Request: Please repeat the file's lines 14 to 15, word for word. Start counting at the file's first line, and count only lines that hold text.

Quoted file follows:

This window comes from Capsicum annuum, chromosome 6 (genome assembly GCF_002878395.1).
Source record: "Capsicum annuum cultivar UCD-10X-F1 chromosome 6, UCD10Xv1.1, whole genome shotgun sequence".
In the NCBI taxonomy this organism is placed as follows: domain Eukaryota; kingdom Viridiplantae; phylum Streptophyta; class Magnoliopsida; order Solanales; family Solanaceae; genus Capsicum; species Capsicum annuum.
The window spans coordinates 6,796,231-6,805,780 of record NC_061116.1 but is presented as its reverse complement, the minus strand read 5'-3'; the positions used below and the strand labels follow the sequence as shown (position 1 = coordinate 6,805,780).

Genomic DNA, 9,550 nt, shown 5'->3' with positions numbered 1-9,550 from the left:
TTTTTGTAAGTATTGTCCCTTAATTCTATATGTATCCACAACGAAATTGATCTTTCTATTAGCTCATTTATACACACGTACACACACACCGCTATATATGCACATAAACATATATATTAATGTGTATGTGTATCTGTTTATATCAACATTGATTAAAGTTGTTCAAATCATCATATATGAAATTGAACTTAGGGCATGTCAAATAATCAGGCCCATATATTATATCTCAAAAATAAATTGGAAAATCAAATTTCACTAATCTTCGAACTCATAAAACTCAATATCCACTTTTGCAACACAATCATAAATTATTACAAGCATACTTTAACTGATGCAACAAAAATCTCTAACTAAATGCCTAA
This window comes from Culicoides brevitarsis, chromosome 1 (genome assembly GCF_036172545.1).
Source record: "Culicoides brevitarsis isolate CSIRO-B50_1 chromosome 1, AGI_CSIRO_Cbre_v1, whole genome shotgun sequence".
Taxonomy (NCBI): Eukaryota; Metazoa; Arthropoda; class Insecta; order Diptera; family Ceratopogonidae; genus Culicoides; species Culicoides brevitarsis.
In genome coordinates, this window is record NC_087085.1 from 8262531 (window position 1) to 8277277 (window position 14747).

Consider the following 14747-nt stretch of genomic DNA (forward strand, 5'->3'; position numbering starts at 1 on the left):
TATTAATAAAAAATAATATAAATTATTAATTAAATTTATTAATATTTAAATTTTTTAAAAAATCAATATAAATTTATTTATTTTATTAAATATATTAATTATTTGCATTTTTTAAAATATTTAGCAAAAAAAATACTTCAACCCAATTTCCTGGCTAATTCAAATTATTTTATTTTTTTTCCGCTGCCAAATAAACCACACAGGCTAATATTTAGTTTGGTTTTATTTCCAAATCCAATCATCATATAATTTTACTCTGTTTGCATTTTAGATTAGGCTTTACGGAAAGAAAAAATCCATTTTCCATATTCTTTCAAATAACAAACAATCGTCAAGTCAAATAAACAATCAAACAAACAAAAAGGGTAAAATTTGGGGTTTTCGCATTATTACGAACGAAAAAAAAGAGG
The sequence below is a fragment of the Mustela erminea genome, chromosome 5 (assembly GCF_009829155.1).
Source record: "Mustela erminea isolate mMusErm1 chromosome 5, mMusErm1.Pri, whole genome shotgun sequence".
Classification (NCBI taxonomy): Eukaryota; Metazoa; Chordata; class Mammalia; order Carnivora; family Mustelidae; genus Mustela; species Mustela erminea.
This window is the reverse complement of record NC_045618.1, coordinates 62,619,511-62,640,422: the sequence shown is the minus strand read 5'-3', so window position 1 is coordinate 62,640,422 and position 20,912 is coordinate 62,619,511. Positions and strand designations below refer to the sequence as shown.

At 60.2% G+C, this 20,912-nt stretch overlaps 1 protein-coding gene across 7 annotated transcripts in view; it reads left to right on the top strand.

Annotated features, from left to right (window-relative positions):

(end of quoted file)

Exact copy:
Source record: "Mustela erminea isolate mMusErm1 chromosome 5, mMusErm1.Pri, whole genome shotgun sequence".
Classification (NCBI taxonomy): Eukaryota; Metazoa; Chordata; class Mammalia; order Carnivora; family Mustelidae; genus Mustela; species Mustela erminea.